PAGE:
The Three (not really) KingsPosted: January 6, 2014
I love the Feast of the Epiphany, that day when the Magi finally arrive at the manger. Why were they so late? I wrote the definitive answer to this question a few years ago (Top 10 Reasons the Magi Were So Late).
There are some wonderful traditions surrounding Epiphany including the King Cake with good fortune going to the lucky person who finds the bean in their slice — well, unless they choke on it and die. And Three Kings Day celebrations and parades break out all over the world.
Not to throw a wet chasuble on your celebration but there’s one problem with all these kingly celebrations: the Three Kings weren’t actually kings at all. Those Burger King crowns used in Christmas pageants? Problematic — and not just because of the inherent trans fat issue. “Wise Men” is a better translation. The word magi is a Latin version of the Greek magoi, referring to a sect of eastern holy men. (It’s where we get the word “magic”). The original Magi were a hereditary priesthood of the Medes (present day Kurds).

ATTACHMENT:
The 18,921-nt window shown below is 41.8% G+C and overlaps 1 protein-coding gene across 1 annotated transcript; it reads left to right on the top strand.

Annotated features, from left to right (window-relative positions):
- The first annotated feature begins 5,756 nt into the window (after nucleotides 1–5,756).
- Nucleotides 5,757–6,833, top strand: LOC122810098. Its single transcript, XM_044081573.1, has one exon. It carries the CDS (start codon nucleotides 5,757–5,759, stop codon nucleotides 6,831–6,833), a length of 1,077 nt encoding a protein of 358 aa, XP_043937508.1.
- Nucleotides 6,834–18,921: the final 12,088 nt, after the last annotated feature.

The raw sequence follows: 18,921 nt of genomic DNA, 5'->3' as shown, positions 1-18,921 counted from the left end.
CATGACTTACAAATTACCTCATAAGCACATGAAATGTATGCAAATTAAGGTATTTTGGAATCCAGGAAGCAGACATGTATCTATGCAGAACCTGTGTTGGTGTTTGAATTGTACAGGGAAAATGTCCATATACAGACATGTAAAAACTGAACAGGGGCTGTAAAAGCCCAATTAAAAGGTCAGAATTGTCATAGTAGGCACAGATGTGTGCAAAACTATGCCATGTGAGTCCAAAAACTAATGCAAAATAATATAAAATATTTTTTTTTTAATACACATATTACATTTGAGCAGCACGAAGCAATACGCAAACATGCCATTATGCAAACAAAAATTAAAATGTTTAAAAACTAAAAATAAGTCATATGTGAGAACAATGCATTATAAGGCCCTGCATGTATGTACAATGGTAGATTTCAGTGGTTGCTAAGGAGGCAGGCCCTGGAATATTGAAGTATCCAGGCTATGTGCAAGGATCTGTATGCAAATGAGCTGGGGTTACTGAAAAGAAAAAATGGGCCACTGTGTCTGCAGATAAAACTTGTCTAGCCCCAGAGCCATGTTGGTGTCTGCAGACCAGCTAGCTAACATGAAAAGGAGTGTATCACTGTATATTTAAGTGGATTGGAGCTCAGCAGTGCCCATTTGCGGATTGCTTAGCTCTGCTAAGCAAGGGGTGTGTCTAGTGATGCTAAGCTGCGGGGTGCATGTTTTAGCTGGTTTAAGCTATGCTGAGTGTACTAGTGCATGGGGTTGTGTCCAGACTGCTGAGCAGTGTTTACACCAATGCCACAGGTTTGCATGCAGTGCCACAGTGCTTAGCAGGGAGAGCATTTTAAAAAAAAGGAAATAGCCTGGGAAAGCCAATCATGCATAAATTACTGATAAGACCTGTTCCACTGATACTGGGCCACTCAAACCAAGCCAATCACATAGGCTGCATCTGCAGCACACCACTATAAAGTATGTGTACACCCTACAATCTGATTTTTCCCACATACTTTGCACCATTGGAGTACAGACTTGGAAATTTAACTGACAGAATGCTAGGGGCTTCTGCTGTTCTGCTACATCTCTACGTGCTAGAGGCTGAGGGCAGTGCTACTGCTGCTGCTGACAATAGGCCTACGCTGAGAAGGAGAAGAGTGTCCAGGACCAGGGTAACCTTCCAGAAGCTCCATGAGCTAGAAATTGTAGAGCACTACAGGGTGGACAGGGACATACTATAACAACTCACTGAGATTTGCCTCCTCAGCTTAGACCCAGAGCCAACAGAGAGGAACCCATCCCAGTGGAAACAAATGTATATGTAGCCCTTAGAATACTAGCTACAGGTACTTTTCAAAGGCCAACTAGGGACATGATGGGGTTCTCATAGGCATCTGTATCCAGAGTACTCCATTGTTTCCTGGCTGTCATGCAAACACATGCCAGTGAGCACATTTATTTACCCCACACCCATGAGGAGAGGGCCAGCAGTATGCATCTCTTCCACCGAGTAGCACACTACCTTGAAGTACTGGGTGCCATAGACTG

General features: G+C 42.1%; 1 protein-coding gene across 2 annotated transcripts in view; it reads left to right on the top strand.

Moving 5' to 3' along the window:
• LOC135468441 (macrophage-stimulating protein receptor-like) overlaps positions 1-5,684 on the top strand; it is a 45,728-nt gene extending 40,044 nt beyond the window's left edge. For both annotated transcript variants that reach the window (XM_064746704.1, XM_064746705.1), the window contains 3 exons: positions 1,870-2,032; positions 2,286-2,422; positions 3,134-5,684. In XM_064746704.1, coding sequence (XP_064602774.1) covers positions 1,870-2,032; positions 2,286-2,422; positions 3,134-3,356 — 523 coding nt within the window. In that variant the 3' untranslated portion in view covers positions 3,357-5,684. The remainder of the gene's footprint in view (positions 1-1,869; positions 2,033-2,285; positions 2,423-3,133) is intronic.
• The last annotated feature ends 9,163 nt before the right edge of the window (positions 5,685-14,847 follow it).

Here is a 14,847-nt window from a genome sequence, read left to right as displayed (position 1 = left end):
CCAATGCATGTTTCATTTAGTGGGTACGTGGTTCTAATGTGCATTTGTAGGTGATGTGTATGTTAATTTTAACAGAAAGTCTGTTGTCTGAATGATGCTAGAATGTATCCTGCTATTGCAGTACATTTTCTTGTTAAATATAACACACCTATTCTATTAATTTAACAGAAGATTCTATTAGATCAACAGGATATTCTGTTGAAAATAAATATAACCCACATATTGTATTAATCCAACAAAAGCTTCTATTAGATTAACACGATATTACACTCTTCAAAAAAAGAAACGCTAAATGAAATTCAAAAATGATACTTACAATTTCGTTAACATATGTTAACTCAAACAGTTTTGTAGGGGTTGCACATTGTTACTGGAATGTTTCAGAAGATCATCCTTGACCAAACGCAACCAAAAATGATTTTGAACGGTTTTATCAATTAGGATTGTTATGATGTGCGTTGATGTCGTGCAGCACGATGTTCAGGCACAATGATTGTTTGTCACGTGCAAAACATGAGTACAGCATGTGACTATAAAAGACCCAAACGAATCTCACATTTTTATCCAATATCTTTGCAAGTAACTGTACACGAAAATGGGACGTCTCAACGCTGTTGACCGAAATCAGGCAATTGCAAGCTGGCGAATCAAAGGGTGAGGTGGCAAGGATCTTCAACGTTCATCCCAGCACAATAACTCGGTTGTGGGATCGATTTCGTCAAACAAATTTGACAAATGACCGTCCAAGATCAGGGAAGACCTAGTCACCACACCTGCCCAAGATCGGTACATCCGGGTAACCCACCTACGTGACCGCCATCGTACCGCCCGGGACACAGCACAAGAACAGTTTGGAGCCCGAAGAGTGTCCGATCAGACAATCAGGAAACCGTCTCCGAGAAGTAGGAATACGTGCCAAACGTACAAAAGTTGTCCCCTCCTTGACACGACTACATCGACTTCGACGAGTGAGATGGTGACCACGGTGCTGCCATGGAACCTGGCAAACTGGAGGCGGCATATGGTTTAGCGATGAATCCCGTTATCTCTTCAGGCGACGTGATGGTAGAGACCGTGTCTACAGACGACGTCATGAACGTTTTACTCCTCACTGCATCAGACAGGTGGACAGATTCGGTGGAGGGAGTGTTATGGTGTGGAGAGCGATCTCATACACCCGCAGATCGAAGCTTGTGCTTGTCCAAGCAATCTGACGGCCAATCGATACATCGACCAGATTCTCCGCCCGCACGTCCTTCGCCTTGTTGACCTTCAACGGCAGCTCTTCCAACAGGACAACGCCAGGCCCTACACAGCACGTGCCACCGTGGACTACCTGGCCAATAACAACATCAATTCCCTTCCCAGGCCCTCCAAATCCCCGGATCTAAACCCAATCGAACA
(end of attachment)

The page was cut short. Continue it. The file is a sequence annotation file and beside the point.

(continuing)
These three men, known apocryphally as Caspar, Melchior, and Balthazar (no, their names aren’t in the Bible) were really star gazers, early astronomers perhaps. Actually we assume there were three because of those fabulous baby gifts mentioned in Scripture — gold, frankincense, and myrrh — but the Bible doesn’t specify this either.
It wasn’t until the third century that they started being referred to as “kings” and their apocryphal names didn’t emerge until the sixth century.
None of this takes away from this day Orthodox Christians call the Theophany (“God shining forth”). Wise Men, kings, whatever. The key thing is that they were Gentiles — non-Jews — and thus were symbols that embedded in the Incarnation was an offer of salvation freely offered to all people.
But don’t worry, even if the Magi weren’t kings there are still plenty of kings to go around. Here are a few: